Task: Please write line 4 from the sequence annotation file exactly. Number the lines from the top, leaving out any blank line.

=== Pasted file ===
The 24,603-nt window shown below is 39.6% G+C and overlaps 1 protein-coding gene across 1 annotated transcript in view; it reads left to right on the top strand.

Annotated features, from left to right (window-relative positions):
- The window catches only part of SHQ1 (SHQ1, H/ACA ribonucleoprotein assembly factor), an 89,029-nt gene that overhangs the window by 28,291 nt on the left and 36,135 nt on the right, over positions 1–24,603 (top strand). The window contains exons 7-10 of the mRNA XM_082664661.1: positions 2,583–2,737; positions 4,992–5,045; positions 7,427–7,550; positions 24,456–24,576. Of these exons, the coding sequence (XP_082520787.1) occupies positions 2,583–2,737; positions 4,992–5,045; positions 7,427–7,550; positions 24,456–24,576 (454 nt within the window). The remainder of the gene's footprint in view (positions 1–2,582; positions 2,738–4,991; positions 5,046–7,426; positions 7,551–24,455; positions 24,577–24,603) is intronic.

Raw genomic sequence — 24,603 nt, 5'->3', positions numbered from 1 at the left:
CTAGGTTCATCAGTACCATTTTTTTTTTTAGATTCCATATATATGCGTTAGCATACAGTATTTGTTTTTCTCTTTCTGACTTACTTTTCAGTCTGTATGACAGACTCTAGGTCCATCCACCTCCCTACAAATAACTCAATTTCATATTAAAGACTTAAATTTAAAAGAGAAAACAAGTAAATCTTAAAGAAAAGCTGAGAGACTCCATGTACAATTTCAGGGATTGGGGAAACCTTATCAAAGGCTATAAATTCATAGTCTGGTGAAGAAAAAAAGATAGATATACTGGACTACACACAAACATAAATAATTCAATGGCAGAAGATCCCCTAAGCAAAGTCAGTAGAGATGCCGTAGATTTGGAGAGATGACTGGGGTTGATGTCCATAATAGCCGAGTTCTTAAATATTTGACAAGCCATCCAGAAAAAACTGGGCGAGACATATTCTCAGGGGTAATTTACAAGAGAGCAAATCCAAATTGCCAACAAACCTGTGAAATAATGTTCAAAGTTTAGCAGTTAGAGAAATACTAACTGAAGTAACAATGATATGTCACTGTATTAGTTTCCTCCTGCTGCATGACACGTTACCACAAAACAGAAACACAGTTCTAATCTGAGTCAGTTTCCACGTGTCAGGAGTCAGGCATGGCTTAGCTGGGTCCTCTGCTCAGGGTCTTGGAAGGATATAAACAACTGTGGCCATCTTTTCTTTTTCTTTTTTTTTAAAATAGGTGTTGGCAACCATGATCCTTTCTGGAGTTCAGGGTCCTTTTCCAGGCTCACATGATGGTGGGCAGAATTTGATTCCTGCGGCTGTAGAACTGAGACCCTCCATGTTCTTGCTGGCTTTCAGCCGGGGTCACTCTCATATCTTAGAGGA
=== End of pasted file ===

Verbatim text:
Raw genomic sequence — 24,603 nt, 5'->3', positions numbered from 1 at the left: